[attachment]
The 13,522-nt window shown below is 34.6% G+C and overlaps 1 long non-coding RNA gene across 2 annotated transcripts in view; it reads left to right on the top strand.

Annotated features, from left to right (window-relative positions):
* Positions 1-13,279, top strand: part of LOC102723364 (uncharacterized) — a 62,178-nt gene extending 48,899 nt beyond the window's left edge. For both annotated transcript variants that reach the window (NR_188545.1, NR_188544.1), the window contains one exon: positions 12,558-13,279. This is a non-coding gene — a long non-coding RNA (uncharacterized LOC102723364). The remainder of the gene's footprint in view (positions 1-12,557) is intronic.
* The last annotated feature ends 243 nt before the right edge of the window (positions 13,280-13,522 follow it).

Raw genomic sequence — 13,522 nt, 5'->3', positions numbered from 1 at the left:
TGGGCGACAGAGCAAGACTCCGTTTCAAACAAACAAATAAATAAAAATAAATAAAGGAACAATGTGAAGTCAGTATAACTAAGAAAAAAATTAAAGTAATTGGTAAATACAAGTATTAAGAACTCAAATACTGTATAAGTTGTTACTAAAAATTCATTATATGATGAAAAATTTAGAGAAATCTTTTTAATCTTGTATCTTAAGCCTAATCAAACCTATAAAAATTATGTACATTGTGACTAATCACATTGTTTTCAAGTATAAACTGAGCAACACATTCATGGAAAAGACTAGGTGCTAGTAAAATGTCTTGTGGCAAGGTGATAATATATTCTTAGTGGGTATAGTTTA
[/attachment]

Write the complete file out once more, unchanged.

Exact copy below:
The 13,522-nt window shown below is 34.6% G+C and overlaps 1 long non-coding RNA gene across 2 annotated transcripts in view; it reads left to right on the top strand.

Annotated features, from left to right (window-relative positions):
* Positions 1-13,279, top strand: part of LOC102723364 (uncharacterized) — a 62,178-nt gene extending 48,899 nt beyond the window's left edge. For both annotated transcript variants that reach the window (NR_188545.1, NR_188544.1), the window contains one exon: positions 12,558-13,279. This is a non-coding gene — a long non-coding RNA (uncharacterized LOC102723364). The remainder of the gene's footprint in view (positions 1-12,557) is intronic.
* The last annotated feature ends 243 nt before the right edge of the window (positions 13,280-13,522 follow it).

Raw genomic sequence — 13,522 nt, 5'->3', positions numbered from 1 at the left:
TGGGCGACAGAGCAAGACTCCGTTTCAAACAAACAAATAAATAAAAATAAATAAAGGAACAATGTGAAGTCAGTATAACTAAGAAAAAAATTAAAGTAATTGGTAAATACAAGTATTAAGAACTCAAATACTGTATAAGTTGTTACTAAAAATTCATTATATGATGAAAAATTTAGAGAAATCTTTTTAATCTTGTATCTTAAGCCTAATCAAACCTATAAAAATTATGTACATTGTGACTAATCACATTGTTTTCAAGTATAAACTGAGCAACACATTCATGGAAAAGACTAGGTGCTAGTAAAATGTCTTGTGGCAAGGTGATAATATATTCTTAGTGGGTATAGTTTA